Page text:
Scientists at Michigan State University say they have found a way to recycle wind turbine blades into gummy bears, nappies, and other everyday items.
The fibreglass blades of a wind turbine have provide difficult to repurpose, with many ending up in landfill at the end of their life cycle, leading to concerted efforts to find ways to recycle them.
But Michigan State scientists say they have created a new kind of turbine resin which can be continuously recast into new blades, or other materials including plastic, car taillights, kitchen countertops, and even nappies and candy.
Researchers developed a type of composite thermoplastic resin which can be dissolved at the end of its use cycle and “used over and over again in an infinite loop”, according to John Dorgan, PhD, a researcher at Michigan State University.
Dorgan, who is presenting the work at the 2022 Meeting of the American Chemical Society, says the novel resin was strong and durable enough to be used in turbines, and cars, but could also be applied to a range of other everyday items.
After combining the resin with different sorts of minerals, the researchers produced a cultured stone which could be used in kitchens and bathrooms.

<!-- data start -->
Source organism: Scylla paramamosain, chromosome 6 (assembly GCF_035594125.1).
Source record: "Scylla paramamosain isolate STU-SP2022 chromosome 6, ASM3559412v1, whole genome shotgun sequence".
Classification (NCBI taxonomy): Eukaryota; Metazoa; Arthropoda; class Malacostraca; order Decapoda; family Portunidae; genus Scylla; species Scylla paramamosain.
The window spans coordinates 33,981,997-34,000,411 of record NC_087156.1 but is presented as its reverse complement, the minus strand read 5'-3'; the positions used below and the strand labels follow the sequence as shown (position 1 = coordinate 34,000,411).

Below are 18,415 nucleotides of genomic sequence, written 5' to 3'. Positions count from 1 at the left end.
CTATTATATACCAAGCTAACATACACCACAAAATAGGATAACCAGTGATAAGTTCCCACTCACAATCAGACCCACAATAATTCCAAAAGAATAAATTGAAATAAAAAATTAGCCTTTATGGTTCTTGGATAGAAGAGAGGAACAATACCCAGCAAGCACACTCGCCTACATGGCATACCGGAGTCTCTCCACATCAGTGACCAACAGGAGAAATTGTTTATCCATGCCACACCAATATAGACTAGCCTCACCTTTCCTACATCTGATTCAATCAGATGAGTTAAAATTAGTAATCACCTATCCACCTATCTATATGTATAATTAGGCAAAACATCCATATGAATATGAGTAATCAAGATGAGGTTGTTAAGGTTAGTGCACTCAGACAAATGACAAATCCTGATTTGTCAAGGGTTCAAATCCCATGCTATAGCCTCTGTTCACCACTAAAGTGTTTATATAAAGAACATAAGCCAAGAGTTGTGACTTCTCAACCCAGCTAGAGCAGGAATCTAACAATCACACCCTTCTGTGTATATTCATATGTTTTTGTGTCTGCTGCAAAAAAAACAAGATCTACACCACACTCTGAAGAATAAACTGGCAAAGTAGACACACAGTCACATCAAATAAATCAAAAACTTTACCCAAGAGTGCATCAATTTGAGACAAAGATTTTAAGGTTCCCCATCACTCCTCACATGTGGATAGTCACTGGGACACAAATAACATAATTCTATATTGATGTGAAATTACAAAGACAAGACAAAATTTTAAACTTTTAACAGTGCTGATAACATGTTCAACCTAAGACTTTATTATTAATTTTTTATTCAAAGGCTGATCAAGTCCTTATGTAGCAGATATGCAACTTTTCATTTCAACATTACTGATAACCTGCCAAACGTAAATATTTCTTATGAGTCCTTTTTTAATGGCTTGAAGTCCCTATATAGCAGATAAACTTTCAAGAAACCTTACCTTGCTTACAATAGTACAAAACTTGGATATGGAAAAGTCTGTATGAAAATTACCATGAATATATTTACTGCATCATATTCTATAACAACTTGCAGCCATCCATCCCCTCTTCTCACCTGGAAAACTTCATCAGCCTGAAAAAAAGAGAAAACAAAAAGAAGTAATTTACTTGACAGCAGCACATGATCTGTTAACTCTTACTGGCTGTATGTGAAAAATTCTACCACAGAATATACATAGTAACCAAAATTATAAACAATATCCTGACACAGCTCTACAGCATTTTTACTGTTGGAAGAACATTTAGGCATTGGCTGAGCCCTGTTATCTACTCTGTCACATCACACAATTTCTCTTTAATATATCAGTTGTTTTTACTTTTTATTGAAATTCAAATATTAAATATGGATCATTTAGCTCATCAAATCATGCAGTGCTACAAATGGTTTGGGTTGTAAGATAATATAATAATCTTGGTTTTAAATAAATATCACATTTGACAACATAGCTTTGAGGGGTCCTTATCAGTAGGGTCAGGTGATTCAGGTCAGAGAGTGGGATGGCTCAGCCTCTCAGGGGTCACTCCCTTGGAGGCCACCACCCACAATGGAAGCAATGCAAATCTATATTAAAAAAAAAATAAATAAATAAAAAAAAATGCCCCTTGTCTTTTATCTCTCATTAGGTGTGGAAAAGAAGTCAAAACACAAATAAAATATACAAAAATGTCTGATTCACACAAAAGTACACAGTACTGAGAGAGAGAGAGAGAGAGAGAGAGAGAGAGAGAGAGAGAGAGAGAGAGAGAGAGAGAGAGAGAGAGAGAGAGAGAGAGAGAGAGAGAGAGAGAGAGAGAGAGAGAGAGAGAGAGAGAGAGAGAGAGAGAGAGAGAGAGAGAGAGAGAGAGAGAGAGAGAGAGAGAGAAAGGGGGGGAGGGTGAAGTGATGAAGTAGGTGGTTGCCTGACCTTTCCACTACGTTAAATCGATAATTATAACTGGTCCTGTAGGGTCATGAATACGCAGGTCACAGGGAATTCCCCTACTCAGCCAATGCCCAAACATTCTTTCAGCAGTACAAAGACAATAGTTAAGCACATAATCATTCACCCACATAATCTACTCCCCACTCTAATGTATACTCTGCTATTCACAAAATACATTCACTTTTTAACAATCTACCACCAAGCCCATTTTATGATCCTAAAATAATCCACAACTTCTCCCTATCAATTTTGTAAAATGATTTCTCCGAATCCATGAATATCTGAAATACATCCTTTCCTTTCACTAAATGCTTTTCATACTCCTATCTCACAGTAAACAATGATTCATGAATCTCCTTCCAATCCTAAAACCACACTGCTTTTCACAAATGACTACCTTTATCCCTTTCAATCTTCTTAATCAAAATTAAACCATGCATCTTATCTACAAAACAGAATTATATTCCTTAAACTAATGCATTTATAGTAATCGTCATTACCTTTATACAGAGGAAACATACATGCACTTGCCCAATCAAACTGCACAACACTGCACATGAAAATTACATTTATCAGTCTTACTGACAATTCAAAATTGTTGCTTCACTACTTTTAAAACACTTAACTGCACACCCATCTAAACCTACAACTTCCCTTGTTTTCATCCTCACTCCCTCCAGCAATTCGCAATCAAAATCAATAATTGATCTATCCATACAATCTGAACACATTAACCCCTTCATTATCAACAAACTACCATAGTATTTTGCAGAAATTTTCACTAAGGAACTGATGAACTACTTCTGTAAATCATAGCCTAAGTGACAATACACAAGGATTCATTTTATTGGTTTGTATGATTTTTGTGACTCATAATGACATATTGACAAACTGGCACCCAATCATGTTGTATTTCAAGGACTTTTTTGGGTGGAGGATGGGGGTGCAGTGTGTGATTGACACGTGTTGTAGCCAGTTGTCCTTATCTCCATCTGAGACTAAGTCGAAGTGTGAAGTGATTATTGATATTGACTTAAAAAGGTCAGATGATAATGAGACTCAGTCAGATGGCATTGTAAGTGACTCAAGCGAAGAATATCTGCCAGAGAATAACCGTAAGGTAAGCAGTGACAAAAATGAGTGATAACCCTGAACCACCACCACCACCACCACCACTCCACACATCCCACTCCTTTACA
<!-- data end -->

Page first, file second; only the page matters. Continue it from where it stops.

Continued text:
The team were also able to produce a food-grade compound from the dissolved resin, which – when purified – can be used in sports drinks and sweets.
“We recovered food-grade potassium lactate and used it to make gummy bear candies, which I ate,” Dorgan says.
Those concerned about the prospect of eating a sweet sourced form the blade of a turbine need not worry.
“A carbon atom derived from a plant, like corn or grass, is no different from a carbon atom that came from a fossil fuel,” Dorgan says.
“It’s all part of the global carbon cycle, and we’ve shown that we can go from biomass in the field to durable plastic materials and back to foodstuffs.”
The research may help address the stubborn wastage problem of a renewables-based economy, amid global projections that 40 million tonnes of wind blade waste could end up in landfill by the middle of the century.
“The beauty of our resin system is that at the end of its use cycle, we can dissolve it, and that releases it from whatever matrix it’s in so that it can be used over and over again,” says Dorgan.
“That’s the goal of the circular economy.”